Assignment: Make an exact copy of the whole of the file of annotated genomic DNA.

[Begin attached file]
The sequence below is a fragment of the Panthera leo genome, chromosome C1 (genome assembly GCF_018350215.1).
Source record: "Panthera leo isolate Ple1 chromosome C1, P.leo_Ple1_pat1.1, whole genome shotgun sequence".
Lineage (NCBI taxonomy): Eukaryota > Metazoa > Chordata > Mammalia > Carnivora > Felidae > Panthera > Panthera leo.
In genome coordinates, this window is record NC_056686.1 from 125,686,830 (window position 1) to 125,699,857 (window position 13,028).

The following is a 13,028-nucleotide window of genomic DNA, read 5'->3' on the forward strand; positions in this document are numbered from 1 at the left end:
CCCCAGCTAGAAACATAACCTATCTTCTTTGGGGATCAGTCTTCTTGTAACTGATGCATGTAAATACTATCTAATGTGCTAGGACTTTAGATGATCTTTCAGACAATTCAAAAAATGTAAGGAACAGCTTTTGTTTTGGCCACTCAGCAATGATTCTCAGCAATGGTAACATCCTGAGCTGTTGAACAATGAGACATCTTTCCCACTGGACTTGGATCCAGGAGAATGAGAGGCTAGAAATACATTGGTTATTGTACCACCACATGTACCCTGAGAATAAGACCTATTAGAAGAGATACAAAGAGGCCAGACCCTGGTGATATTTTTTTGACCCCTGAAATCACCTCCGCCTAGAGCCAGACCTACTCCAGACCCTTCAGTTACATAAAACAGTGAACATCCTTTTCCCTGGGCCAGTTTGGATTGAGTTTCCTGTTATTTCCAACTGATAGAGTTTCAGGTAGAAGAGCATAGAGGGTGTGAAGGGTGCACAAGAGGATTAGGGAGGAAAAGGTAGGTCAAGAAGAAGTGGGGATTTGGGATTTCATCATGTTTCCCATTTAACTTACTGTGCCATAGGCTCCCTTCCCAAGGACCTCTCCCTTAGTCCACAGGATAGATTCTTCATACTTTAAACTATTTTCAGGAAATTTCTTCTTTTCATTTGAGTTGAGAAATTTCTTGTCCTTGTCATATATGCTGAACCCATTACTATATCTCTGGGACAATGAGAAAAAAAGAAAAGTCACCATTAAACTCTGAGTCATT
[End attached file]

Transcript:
The sequence below is a fragment of the Panthera leo genome, chromosome C1 (genome assembly GCF_018350215.1).
Source record: "Panthera leo isolate Ple1 chromosome C1, P.leo_Ple1_pat1.1, whole genome shotgun sequence".
Lineage (NCBI taxonomy): Eukaryota > Metazoa > Chordata > Mammalia > Carnivora > Felidae > Panthera > Panthera leo.
In genome coordinates, this window is record NC_056686.1 from 125,686,830 (window position 1) to 125,699,857 (window position 13,028).

The following is a 13,028-nucleotide window of genomic DNA, read 5'->3' on the forward strand; positions in this document are numbered from 1 at the left end:
CCCCAGCTAGAAACATAACCTATCTTCTTTGGGGATCAGTCTTCTTGTAACTGATGCATGTAAATACTATCTAATGTGCTAGGACTTTAGATGATCTTTCAGACAATTCAAAAAATGTAAGGAACAGCTTTTGTTTTGGCCACTCAGCAATGATTCTCAGCAATGGTAACATCCTGAGCTGTTGAACAATGAGACATCTTTCCCACTGGACTTGGATCCAGGAGAATGAGAGGCTAGAAATACATTGGTTATTGTACCACCACATGTACCCTGAGAATAAGACCTATTAGAAGAGATACAAAGAGGCCAGACCCTGGTGATATTTTTTTGACCCCTGAAATCACCTCCGCCTAGAGCCAGACCTACTCCAGACCCTTCAGTTACATAAAACAGTGAACATCCTTTTCCCTGGGCCAGTTTGGATTGAGTTTCCTGTTATTTCCAACTGATAGAGTTTCAGGTAGAAGAGCATAGAGGGTGTGAAGGGTGCACAAGAGGATTAGGGAGGAAAAGGTAGGTCAAGAAGAAGTGGGGATTTGGGATTTCATCATGTTTCCCATTTAACTTACTGTGCCATAGGCTCCCTTCCCAAGGACCTCTCCCTTAGTCCACAGGATAGATTCTTCATACTTTAAACTATTTTCAGGAAATTTCTTCTTTTCATTTGAGTTGAGAAATTTCTTGTCCTTGTCATATATGCTGAACCCATTACTATATCTCTGGGACAATGAGAAAAAAAGAAAAGTCACCATTAAACTCTGAGTCATT